Timothy Ferriss is the MAN. Just finished The 4-Hour Workweek for the second time. Yes, it’s so good that I read it twice. Tim is a proponent of what he calls Lifestyle Design, which in a nutshell means:
Defining the life you want to have
Eliminating the excess
Automating your moneymaking operations
Liberating yourself from geographic barriers; having the freedom to travel as you please
There are loads of good ideas in this book, and in this post I’ll focus on what Tim says about eliminating the excess by doing two things: following the 80/20 rule and obeying Parkinson’s Law.
The 80/20 Rule
This rule is also known as Pareto’s Law, as it was researched and coined by Vilfredo Pareto, an Italian sociologist. He noticed that often in life, be it economics, plant production, or human interactions, that 20% of the inputs made 80% of the results. For example, he observed that 20% of his bean plants produced 80% of the beans.
Pareto’s Law can be summarized as follows: 80% of the outputs result from 20% of the inputs. Alternative ways to phrase this, depending on the context, include:
80% of the results come from 20% of the effort and time.
80% of the company profits come from 20% of the products and customers.
80% of all stock market gains are realized by 20% of the investors and 20% of an individual portfolio.
So, what does this have to do with you and me? Tim gives us some questions to apply the principle to ourselves:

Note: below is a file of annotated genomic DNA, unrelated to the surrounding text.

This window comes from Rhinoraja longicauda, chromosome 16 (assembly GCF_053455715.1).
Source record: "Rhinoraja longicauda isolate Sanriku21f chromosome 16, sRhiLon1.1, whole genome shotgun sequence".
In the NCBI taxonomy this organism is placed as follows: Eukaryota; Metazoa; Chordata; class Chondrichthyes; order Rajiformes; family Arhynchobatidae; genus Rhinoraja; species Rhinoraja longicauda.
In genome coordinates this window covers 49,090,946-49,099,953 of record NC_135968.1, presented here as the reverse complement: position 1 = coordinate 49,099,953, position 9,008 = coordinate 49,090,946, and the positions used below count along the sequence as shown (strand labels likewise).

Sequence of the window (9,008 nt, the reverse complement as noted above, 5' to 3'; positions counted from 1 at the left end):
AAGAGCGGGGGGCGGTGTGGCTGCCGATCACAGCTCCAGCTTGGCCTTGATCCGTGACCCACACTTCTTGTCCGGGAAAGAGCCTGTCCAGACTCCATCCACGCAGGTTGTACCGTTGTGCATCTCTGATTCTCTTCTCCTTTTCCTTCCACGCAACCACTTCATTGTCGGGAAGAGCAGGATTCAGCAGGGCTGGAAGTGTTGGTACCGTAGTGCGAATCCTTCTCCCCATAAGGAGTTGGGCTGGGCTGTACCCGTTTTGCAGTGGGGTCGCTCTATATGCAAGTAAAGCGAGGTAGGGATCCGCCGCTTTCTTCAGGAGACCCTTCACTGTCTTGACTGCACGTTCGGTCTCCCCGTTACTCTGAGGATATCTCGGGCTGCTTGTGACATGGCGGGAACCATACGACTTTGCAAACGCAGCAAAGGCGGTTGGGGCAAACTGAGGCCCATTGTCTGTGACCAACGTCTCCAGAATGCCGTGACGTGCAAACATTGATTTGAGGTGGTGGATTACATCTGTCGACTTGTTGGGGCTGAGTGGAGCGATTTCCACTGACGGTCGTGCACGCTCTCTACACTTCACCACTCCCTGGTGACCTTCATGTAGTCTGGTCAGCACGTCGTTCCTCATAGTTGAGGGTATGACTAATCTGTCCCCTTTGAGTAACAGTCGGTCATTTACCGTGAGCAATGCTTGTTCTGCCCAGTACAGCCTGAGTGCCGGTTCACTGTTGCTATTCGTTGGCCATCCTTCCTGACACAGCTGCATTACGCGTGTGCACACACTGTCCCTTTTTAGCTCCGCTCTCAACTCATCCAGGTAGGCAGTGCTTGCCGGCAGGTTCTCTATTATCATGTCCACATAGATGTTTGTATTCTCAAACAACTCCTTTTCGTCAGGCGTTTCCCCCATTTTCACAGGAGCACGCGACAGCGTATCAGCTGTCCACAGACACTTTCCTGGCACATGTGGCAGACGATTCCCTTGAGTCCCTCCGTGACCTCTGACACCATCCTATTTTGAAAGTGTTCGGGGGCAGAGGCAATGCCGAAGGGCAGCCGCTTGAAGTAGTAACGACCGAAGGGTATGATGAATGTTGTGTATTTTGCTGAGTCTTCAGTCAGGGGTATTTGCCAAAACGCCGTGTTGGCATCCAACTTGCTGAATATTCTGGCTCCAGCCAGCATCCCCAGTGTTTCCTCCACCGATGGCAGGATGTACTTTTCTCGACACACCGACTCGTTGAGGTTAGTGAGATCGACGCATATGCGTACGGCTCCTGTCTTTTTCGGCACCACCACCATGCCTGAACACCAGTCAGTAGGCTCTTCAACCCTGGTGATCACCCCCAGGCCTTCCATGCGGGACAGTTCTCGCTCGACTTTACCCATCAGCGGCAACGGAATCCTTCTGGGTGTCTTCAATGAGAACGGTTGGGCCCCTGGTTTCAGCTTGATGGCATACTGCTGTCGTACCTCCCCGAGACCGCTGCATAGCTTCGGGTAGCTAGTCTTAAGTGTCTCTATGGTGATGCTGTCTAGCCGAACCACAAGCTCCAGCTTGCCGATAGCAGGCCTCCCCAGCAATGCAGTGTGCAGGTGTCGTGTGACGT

1. Which 20% of sources are causing 80% of my problems and unhappiness?
2. Which 20% of sources are resulting in 80% of my desired outcomes and happiness?
Here’s the idea: cut the 20% that cause the most problems and focus on the 20% that give the most benefit.
Tim says, referring to work:
Since we have 8 hours to fill, we fill 8 hours. If we had 15, we would fill 15. If we had an emergency and need to suddenly leave work in 2 hours but have pending deadlines, we miraculously complete those assignments in 2 hours.
What Tim is saying here is that we fill out the time we are given to accomplish a task. Parkinson’s law states just that: a task swells in “importance and complexity in relation to the time allotted for its completion.” In fact, the longer we give ourselves for a task, the more time we have to stress over it and make it a bigger deal in our minds. This, in turn, takes a toll on performance. Tim sums it up like this:
The end product of the shorter deadline is almost inevitably of equal or higher quality due to greater focus.
So, to increase productivity, a mix of the two laws is in order. Focus on the fewest tasks that produce the greatest results and set short, clear deadlines to accomplish them. This stuff really works, I’ve been implementing it the past week and have been much more productive.